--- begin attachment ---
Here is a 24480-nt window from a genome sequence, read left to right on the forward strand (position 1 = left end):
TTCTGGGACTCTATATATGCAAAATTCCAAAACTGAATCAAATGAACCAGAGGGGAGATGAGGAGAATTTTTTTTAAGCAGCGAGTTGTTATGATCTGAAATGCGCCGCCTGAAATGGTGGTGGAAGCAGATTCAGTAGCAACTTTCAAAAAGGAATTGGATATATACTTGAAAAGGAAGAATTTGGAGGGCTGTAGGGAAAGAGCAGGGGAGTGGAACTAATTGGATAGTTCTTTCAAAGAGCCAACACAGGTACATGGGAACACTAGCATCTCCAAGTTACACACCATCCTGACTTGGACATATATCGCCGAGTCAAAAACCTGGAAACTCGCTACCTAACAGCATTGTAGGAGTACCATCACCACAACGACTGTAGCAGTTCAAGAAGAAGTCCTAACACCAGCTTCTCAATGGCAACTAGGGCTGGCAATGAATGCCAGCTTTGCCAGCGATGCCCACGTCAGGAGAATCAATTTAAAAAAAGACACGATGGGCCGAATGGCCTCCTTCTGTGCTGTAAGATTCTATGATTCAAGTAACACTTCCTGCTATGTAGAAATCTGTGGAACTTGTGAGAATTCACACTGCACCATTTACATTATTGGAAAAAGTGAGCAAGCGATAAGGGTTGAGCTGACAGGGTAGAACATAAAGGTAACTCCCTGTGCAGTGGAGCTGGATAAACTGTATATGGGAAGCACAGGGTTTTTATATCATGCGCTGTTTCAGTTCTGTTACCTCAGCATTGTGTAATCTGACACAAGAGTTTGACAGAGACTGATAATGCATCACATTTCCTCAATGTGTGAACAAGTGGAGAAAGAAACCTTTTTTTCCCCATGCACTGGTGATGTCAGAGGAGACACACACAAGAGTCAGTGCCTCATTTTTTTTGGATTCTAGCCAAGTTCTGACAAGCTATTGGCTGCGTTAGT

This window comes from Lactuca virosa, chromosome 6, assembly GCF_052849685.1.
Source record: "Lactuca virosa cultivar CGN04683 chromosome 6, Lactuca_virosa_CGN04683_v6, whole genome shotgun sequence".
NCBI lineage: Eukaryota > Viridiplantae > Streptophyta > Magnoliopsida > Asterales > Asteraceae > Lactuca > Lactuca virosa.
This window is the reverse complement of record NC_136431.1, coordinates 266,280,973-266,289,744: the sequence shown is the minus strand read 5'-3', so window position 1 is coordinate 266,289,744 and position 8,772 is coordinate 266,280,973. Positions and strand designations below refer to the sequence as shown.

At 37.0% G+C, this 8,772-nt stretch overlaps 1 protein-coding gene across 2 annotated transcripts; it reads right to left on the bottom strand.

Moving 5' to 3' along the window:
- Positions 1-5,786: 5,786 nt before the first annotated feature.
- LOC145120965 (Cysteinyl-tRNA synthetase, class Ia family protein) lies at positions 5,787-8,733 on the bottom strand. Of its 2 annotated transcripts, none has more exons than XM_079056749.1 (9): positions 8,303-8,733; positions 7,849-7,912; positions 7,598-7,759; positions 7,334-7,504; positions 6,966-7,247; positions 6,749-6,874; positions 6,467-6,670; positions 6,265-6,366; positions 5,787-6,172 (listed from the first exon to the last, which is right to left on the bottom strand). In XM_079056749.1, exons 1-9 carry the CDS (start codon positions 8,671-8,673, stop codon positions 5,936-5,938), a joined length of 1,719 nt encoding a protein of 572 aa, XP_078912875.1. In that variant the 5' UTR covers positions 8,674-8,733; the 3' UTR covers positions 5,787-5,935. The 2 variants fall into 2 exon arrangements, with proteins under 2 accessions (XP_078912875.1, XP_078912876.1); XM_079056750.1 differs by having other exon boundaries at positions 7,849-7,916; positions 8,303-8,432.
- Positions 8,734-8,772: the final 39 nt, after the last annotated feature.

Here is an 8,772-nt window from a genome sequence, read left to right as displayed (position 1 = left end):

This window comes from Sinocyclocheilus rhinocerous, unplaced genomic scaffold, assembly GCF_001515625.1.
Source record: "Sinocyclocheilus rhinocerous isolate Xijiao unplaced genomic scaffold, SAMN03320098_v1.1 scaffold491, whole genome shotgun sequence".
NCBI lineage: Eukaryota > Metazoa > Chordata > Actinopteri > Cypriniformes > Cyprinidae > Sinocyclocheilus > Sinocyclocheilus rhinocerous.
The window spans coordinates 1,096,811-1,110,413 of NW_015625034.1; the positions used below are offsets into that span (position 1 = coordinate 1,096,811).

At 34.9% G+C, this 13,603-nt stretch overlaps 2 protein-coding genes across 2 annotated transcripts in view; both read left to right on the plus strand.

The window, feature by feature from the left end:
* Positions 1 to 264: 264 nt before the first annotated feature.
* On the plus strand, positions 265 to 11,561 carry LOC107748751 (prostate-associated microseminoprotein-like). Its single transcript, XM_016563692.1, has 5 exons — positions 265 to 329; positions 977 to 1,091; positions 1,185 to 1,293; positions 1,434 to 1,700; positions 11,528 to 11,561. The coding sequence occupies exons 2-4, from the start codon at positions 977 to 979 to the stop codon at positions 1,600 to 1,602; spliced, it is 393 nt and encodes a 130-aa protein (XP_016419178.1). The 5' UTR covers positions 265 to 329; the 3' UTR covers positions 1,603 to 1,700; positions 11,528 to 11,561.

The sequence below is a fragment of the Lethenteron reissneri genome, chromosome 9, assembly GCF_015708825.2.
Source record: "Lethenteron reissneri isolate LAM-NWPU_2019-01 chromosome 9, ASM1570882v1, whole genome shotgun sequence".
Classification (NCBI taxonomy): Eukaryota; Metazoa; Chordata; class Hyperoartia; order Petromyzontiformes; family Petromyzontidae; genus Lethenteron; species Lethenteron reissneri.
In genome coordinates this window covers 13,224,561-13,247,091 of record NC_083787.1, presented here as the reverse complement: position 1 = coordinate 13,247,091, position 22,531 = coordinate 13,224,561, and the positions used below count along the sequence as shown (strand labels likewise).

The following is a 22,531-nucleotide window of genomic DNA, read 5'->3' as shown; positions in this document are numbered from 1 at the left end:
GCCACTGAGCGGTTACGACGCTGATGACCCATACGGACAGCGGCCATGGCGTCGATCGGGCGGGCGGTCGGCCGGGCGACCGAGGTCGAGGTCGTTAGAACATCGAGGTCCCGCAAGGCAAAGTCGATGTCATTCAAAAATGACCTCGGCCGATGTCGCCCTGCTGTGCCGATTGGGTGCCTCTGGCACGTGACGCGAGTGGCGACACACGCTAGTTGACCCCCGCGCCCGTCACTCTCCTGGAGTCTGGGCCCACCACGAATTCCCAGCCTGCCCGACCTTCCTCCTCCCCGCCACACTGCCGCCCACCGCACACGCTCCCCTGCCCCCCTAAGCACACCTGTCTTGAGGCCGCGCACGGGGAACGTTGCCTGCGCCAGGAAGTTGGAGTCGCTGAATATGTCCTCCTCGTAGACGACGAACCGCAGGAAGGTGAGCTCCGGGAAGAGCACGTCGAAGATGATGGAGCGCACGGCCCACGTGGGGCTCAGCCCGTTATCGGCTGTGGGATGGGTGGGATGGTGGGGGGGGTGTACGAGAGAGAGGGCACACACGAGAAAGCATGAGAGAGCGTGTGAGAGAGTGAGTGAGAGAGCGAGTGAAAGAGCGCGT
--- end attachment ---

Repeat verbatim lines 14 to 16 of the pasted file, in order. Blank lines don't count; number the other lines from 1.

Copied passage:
Source record: "Sinocyclocheilus rhinocerous isolate Xijiao unplaced genomic scaffold, SAMN03320098_v1.1 scaffold491, whole genome shotgun sequence".
NCBI lineage: Eukaryota > Metazoa > Chordata > Actinopteri > Cypriniformes > Cyprinidae > Sinocyclocheilus > Sinocyclocheilus rhinocerous.
The window spans coordinates 1,096,811-1,110,413 of NW_015625034.1; the positions used below are offsets into that span (position 1 = coordinate 1,096,811).